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The Evanstonian

The news site of Evanston Township High School's student newspaper

The Evanstonian

The news site of Evanston Township High School's student newspaper

The Evanstonian


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The Musical Offering: instrumental to the community

The local establishment provides Evanston youth with supportive musical instruction
Rowan Kelly
The Musical Offering, situated at 743 Custer Avenue

Think about your favorite space. For some people it may be school, a bookstore, their home, a coffee shop, or a corner store. No matter what location people select, it is usually a place that brings them comfort and joy. One place that has been beloved by ETHS students and has become a great outlet for their musical passions is The Musical Offering.

The Musical Offering sits at 743 Custer Avenue and officially opened its doors in January of 2000. The establishment has been taking in students for the past twenty-three years.

The idea of  The Musical Offering came to founders Rick Ferguson and Kirsten Hedegaard when they noticed that Evanston did not have an accessible place that provided high-quality music instruction for students of all ages. Rather than waiting around for someone else to make their dream a reality, Ferguson and Hedegaard got to work creating their new business.

“Our current landlords, the Rebbe Church across the street, purchased this building, and I saw they put big signs on the windows that said, ‘seeking a community minded tenant.’ So I called a friend of mine, [because] we’d been thinking about maybe starting a communal teaching place. So we actually did, and they gave us a lease.  It was just four of us teachers to begin with, for quite a while. Then we just kept adding teachers, and then we started to do more things. It seemed like we should be a nonprofit, sowe got nonprofit status, andhere we are,” stated Ferguson, who proudly works at the musical school to this day.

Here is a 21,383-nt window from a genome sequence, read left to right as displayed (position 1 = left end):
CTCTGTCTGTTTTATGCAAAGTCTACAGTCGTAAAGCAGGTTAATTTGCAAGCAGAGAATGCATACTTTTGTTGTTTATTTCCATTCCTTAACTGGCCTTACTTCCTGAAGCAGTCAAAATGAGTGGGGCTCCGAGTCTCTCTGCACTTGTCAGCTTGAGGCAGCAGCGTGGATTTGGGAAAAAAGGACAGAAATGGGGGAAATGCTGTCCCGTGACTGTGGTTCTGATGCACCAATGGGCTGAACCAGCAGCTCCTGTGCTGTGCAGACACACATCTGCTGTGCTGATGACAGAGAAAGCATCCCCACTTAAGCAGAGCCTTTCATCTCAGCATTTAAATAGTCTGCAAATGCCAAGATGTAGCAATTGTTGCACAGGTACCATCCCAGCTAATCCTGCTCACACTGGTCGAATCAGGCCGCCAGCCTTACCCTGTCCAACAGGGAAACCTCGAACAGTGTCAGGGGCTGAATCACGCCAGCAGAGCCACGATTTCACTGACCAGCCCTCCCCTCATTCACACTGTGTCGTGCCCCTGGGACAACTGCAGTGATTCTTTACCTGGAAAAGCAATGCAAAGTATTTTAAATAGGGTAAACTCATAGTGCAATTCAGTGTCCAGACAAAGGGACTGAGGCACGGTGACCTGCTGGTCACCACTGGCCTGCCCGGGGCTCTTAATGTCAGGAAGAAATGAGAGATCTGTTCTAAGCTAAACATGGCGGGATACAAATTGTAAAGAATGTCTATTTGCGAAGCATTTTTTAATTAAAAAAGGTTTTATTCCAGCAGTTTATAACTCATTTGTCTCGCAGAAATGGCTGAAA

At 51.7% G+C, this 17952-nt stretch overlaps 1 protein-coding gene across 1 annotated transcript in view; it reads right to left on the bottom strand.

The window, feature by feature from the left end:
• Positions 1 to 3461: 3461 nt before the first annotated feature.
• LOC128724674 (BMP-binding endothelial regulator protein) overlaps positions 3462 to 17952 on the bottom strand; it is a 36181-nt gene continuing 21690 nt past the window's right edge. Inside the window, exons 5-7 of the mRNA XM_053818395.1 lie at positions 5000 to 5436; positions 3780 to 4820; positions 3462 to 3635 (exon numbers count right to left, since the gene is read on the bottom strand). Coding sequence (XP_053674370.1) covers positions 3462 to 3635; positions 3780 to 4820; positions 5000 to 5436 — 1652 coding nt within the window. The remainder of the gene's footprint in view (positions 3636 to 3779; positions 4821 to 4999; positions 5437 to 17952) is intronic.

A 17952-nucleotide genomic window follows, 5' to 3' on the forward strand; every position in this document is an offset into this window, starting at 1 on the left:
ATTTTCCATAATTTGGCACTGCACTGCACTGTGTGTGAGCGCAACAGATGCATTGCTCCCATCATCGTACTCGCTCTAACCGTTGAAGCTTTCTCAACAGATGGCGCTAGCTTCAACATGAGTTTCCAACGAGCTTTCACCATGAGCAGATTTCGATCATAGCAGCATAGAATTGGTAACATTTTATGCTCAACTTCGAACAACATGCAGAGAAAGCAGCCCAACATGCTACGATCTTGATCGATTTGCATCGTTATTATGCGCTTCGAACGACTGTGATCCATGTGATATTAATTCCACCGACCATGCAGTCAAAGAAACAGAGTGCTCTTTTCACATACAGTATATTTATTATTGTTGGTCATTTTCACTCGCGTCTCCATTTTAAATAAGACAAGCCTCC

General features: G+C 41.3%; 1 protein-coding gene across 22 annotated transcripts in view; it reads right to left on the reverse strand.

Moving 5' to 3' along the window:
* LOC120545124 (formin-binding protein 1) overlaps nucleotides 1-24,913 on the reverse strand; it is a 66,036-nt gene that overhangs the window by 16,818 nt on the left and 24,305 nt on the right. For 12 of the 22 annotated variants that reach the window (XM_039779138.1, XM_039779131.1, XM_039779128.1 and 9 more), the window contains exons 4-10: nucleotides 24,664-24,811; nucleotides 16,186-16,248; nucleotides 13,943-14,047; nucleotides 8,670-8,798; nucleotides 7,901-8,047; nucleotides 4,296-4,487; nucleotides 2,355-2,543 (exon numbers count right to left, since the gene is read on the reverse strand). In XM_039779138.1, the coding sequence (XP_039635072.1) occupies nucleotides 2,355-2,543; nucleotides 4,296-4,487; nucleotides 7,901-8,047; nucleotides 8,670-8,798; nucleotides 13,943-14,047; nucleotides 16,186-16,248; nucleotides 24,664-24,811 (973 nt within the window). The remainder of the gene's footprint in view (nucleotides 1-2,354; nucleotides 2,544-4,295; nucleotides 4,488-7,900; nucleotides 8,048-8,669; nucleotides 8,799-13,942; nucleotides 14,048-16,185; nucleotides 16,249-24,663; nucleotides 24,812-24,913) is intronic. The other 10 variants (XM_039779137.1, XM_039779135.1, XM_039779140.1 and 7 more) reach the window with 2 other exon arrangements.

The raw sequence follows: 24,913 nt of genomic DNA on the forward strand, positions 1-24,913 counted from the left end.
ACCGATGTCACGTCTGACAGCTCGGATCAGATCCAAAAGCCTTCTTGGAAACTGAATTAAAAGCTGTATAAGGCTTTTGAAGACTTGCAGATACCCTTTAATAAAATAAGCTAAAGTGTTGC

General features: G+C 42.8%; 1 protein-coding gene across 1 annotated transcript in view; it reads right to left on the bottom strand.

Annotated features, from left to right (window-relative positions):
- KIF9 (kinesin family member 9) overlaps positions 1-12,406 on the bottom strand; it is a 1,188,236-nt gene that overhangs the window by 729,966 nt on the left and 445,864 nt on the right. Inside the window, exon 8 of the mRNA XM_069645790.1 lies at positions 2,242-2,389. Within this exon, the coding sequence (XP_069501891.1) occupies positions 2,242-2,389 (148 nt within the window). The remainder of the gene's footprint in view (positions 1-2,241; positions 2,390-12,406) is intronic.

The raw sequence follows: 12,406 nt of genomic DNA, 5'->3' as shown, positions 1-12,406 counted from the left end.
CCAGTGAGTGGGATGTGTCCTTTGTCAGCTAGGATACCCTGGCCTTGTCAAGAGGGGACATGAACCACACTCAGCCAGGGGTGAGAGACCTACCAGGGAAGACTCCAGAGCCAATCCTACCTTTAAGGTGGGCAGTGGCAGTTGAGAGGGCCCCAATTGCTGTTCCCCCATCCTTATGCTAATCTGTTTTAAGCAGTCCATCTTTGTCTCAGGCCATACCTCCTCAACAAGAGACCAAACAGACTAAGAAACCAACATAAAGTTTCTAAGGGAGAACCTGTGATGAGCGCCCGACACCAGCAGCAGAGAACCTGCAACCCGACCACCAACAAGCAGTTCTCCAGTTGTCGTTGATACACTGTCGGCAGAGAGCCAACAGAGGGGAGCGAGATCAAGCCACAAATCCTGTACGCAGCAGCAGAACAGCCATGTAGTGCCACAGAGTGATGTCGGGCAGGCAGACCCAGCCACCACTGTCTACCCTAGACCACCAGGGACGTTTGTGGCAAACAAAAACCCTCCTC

At the same time that Ferguson and Hedegaard were creating plans for the location of their business, Oakton Elementary School was having a hard time providing its students with adequate music instruction. The two business owners saw it as a good sign that their new store would be in close proximity to Oakton to support the school’s musical needs.

In the years following their opening, The Musical Offering has partnered with three Evanston elementary schools—Washington, Oakton and Dawes—to provide workshops to foster the students’ love for music and give them opportunities they might not have had otherwise.

The music school is very selective in choosing their teachers to ensure that students will get the utmost support they need to be successful in improving their musical abilities. Every teacher hired by The Musical Offering has extensive training and is an active performer. A teacher could be bringing out the best in a viola student during the day, and performing chamber music for a vast audience in the evening.

Walking through the doors of The Musical Offering, a person is not only greeted by their multi-talented staff members, but also by a range of musical opportunities as well. Some of these include private lessons, group lessons and camps.

At private lessons, students work one-on-one with a teacher in an array of categories. These include lessons for piano, guitar, vocals, string instruments, woodwind and brass instruments, and composition and music theory. Lesson lengths span anywhere from 30 to 60 minutes, depending on student preference. Teachers can be chosen based on your skill level and subject of interest.

In terms of cost, it depends on what class a student is taking, what teacher they choose, the length of their class, and how many individual sessions there are. There is also a $20 registration fee per term.

Committing to lessons might seem scary at first, especially for beginners who might not even know if they are going to enjoy playing a particular instrument. The Musical Offering takes this into consideration when planning their lesson structures, and gifts a free thirty minute introductory lesson before signing up for classes, to those who feel unsure.

At group lessons, people can join a cello ensemble, a group guitar class, a blues band, a rock band, a jazz combo/theory group, or a MOchestra group. MOrchestra stands for The Musical Offering Orchestra, which opens a door for students wanting to be part of an ensemble. When joining, the staff evaluates your experience level so they can place people in a group that’s right for them.

In terms of group lessons, some—like the group guitar class—are only for adults. Others, like the cello ensemble, have high school specific groups in addition to the exclusively adult groups. However this should not discourage kids looking to be a part of a group. Plugged In & Live, which contains the blues, rock, and jazz groups are open to kids and adults.